When done well, time management helps you accomplish more in less time — so you can spend more of your day doing what you want to, not what you need to. Here’s how.

Track Your Time

The first step in time management is simple: Figure out where you time actually goes. You may think you have a good handle on how you spend your time, but the truth is we often over- or underestimate how long different projects take.

Try keeping a time log manually — here’s one from time management expert Laura Vanderkam — or using a time-tracking app. The goal is to gain a more realistic understanding of how your day breaks down so that you can find out how long different kinds of tasks really take you to complete. A time log can also help you pinpoint when and how you may be unknowingly wasting time so that you can be more productive.

Prioritize Your Projects

Once you have an accurate sense of how you spend your time and how long your typical work projects take, you can create a list of daily priorities. Set aside time at the end of every day to create a to-do list for tomorrow. When you do, don’t just consider deadlines; also look at a project’s business value and whether or not it can be delegated or outsourced.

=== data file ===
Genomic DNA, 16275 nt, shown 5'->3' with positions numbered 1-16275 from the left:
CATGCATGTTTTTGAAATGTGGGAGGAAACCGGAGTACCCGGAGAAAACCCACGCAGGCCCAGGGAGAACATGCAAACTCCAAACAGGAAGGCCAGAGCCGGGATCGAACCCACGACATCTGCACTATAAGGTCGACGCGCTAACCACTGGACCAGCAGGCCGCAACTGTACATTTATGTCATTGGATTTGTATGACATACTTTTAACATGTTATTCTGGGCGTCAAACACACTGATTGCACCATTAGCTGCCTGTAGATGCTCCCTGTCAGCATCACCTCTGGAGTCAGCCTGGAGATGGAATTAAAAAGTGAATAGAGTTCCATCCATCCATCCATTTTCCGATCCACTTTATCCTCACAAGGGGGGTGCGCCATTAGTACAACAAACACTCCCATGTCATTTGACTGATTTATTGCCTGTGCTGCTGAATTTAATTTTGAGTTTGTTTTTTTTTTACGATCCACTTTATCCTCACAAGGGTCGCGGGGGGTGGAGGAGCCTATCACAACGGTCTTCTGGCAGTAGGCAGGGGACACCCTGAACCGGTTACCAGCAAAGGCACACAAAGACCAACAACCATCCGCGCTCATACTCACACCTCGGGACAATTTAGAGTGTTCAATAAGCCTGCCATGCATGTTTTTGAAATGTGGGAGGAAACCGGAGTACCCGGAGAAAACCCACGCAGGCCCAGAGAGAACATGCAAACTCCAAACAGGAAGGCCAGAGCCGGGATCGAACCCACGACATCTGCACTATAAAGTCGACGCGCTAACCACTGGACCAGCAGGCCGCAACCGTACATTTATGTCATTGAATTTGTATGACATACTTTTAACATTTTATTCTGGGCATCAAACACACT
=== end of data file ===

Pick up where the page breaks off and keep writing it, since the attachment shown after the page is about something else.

Then, mark out time on your calendar for everything you plan to do. Since you’ve been tracking your time, you should know how long different kinds of tasks typically take you. This way, you won’t have to think about what you need to do and when each morning.

Get Offline

It turns out that we spend about 40 percent of our workday multitasking — much of it without realizing it. When you pause to answer an email, for example, you train your mind to switch back-and-forth between projects instead of learning to focus. And answering that email may require you to take a significant detour from the project you were originally working on.

All that time adds up. On average people only work 11 minutes at a time on a project, which can make it incredibly difficult to get things done. So cut down on your distractions. If you need to work on a project, block off your email, your smartphone, and any other devices or platforms you’re likely to get contacted on so that you can actually focus.